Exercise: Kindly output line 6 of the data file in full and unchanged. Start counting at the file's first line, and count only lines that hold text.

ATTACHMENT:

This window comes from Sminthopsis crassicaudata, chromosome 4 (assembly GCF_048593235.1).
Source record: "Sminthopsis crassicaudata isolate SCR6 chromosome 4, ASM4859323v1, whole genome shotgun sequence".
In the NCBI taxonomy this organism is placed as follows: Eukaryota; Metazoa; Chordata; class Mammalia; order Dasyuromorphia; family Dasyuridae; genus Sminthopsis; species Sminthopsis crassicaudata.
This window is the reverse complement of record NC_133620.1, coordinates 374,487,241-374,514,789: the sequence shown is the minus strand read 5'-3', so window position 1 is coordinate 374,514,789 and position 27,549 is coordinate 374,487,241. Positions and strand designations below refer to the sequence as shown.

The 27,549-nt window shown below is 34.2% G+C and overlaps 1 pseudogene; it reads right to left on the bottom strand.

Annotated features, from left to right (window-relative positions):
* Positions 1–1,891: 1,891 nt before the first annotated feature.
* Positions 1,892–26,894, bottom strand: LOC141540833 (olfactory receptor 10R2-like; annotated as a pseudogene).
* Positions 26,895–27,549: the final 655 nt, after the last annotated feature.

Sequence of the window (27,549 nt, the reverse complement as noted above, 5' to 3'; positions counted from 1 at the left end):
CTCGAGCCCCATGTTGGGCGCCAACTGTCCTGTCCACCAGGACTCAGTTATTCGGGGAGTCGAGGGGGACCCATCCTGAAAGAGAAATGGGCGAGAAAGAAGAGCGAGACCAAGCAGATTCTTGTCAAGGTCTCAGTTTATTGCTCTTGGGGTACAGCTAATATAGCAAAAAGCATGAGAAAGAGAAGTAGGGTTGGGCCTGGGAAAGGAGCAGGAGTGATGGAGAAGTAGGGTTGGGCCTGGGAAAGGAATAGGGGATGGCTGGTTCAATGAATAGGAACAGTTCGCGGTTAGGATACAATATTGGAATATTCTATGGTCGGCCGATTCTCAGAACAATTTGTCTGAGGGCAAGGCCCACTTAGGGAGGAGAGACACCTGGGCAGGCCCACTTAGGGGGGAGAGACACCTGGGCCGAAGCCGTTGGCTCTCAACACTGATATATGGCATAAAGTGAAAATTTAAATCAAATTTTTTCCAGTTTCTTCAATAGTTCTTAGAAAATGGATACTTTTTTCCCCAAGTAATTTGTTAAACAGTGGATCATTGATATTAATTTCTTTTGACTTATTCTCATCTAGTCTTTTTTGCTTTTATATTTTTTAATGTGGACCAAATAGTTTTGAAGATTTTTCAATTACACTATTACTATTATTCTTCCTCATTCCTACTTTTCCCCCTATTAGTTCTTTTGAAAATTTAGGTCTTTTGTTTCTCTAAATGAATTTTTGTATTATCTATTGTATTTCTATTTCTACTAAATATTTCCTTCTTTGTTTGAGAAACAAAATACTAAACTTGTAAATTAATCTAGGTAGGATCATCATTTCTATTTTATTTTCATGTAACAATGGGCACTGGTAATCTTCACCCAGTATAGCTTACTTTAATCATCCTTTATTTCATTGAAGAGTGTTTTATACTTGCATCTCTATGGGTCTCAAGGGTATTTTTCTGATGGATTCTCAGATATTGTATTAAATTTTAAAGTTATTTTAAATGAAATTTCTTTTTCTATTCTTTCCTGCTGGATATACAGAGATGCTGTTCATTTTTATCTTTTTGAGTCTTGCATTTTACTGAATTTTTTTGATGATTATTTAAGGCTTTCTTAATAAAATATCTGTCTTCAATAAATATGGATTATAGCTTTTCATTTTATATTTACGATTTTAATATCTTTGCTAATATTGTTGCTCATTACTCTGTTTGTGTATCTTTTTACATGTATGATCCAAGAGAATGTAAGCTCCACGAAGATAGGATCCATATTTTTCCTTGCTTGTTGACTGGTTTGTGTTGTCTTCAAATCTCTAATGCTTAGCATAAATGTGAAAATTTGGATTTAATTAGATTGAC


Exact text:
Annotated features, from left to right (window-relative positions):